On the other hand, Domino did celebrate Kelly Wearstler in one of their last issues and this cannot be forgiven. At least not until someone successfully explains to me the difference between Wearstler's guest room and a random selection from James Lileks' Interior Desecrations. I mean, come on.

Friday, February 13, 2009

Maybe this world isn't big enough for both of them

Billy Mays vs Vince the ShamWow guy: "On February 10, 2009, Billy Mays went on the Adam Carolla show to air his grievances....The two had shared a suite at the 2009 Superbowl--hosted by the owners of a mutual call center. The meeting nearly came to fisticuffs. Vince later apologized, but Billy refused to accept. During the Carolla interview he challenged Vince to a 'pitch off.'" More schtick? Show promotion? For real? Just be careful. Vince will sue!

Loyalties: undetermined at this time.

Thursday, February 12, 2009

Compare, contrast

JCPenney at Fashion Week: "hundreds of well-dressed New Yorkers crammed into a small space with the intention of seeing and being seen."

Sears at last September's Fashion Week: "the tent was largely empty."

I think the difference is that JCPenney was sensible enough to throw a party while Sears treated the event like a trade show exhibit.

Wednesday, February 11, 2009

Now you say that

"So why is it so hard to believe Palmeiro?"

This is why it's OK to hate Annie Leibovitz and Vogue

Mrs. Obama's Vogue cover borrows so much from this Jackie Kennedy photo that at first I thought it had to be a joke. Or a fake.

Why be so fixated on the past? If you think Michelle Obama projects an exciting blend of beauty, taste and accomplishment -- so modern -- then wouldn't it have been better to present her in a way that didn't immediately remind everyone of someone else?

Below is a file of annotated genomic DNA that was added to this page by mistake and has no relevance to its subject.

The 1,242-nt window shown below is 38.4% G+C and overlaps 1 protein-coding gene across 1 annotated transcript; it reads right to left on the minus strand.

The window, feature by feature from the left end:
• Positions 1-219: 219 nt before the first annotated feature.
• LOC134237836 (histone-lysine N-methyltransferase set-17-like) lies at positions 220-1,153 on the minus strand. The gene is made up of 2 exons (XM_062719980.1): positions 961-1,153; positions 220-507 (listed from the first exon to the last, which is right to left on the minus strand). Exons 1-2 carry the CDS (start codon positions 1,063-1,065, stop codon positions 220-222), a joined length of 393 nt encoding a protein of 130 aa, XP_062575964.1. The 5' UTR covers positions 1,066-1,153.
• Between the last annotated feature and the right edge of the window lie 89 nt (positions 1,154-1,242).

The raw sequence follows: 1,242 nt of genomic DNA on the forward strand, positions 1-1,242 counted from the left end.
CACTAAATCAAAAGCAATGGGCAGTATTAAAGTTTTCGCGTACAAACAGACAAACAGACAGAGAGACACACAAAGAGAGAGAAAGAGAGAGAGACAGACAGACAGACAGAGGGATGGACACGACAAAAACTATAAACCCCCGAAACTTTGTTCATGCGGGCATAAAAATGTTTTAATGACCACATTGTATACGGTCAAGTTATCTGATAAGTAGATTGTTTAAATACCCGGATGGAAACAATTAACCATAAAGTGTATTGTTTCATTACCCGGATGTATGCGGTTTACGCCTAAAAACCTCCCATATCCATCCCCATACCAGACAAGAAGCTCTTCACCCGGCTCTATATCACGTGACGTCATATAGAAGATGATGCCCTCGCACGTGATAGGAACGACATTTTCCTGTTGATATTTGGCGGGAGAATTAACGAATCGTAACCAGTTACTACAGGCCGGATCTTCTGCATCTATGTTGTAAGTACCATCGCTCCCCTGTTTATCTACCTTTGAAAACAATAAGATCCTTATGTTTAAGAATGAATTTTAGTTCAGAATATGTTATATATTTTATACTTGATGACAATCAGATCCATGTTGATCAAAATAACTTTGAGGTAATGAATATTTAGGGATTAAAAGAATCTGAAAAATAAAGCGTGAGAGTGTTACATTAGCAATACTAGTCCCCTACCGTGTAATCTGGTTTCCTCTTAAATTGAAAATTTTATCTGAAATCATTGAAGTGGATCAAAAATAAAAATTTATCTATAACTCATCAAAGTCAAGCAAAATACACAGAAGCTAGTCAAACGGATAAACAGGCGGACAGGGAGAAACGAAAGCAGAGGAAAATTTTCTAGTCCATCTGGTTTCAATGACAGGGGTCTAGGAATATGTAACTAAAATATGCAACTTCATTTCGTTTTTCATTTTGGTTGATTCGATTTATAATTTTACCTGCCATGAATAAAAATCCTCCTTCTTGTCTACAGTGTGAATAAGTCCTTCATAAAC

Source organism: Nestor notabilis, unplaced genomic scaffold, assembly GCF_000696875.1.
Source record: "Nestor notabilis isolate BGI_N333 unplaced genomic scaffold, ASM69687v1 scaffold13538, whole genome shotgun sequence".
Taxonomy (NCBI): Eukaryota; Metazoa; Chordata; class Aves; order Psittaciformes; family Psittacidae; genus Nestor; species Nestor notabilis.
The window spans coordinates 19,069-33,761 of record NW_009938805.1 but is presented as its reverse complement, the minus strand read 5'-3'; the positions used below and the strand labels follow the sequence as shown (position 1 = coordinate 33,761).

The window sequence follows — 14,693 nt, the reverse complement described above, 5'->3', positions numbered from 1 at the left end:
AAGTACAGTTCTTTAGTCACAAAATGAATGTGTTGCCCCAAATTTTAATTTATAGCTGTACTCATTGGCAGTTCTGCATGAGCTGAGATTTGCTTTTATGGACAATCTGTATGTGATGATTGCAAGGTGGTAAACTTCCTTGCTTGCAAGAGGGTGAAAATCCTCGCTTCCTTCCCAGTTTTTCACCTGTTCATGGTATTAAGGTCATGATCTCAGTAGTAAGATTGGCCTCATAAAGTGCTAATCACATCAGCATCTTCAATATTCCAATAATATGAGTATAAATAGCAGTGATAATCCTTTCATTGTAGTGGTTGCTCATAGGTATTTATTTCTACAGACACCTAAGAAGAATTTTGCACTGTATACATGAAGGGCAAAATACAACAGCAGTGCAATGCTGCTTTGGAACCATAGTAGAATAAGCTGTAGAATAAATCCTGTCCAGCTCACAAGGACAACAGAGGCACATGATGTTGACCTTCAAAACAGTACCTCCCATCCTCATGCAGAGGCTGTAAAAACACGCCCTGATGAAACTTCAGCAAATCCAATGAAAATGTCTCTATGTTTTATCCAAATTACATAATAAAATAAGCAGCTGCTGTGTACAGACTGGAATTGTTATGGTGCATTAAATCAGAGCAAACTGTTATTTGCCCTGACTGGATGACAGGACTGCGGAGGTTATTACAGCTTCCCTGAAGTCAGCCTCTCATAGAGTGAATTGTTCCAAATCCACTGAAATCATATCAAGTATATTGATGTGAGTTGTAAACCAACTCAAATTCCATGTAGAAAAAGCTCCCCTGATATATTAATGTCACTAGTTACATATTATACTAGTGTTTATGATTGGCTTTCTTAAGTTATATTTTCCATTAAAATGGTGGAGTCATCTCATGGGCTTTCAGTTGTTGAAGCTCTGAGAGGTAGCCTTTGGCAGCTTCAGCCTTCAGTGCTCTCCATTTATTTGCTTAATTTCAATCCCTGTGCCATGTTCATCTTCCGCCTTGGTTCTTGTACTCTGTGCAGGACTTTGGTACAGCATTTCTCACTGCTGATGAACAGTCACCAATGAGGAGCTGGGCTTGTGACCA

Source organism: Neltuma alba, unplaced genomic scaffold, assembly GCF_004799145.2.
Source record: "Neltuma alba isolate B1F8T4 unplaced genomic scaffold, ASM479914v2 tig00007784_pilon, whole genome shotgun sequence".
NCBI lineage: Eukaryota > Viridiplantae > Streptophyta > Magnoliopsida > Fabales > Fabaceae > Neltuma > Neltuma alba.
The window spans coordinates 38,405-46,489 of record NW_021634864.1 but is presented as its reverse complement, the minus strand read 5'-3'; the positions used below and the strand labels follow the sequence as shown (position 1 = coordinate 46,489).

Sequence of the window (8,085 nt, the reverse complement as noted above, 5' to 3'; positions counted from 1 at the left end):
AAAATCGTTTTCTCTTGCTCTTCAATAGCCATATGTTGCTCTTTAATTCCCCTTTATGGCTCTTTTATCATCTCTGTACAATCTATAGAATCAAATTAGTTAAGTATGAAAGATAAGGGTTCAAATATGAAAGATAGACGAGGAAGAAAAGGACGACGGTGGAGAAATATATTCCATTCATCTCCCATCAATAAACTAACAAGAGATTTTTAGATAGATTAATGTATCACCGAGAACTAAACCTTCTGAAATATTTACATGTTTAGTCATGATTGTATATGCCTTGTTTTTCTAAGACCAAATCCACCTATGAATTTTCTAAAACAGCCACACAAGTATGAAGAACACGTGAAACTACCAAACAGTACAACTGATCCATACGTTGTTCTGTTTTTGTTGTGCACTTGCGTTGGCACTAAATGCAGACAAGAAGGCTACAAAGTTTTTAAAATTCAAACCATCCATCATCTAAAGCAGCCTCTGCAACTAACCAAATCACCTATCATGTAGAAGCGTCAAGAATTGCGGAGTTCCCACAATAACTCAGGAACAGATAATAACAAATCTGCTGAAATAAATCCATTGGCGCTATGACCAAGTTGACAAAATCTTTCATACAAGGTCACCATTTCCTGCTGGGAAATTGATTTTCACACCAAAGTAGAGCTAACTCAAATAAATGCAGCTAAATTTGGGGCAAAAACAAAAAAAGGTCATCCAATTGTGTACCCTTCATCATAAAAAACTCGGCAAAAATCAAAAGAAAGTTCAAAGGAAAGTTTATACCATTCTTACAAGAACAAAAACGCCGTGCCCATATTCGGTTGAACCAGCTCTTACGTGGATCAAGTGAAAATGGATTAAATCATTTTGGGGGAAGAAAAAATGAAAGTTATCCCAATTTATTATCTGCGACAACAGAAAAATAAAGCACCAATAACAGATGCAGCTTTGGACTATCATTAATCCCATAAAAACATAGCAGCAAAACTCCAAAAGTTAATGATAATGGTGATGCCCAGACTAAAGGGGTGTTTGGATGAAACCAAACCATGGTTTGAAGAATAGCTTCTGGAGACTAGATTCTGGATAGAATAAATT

Tuesday, February 10, 2009

Battlestar Galactica, like I care

The handsome hero from the first series agrees to be part of your cute little re-imagining and this is how you thank him -- by turning his character into the kind of guy who'd order a bloodbath? Richard Hatch's thoughtful comments aside, the writers really did let him down. The writers have let us all down.

Bad news or good news?

The company that holds the licenses for most Paris Hilton-branded beauty products? Not doing so well.

Has anyone asked Rafael Palmeiro what he thinks about this Miguel Tejada news?

Well now: "Former Orioles shortstop Miguel Tejada is expected to plead guilty in U.S. District Court in Washington tomorrow morning to a charge that he lied to congressional investigators about illegal performance-enhancing drugs -- telling them he knew nothing though he had discussed steroids with an Oakland Athletics teammate and paid him for human growth hormone....It was part of the perjury investigation of former Oriole Rafael Palmeiro."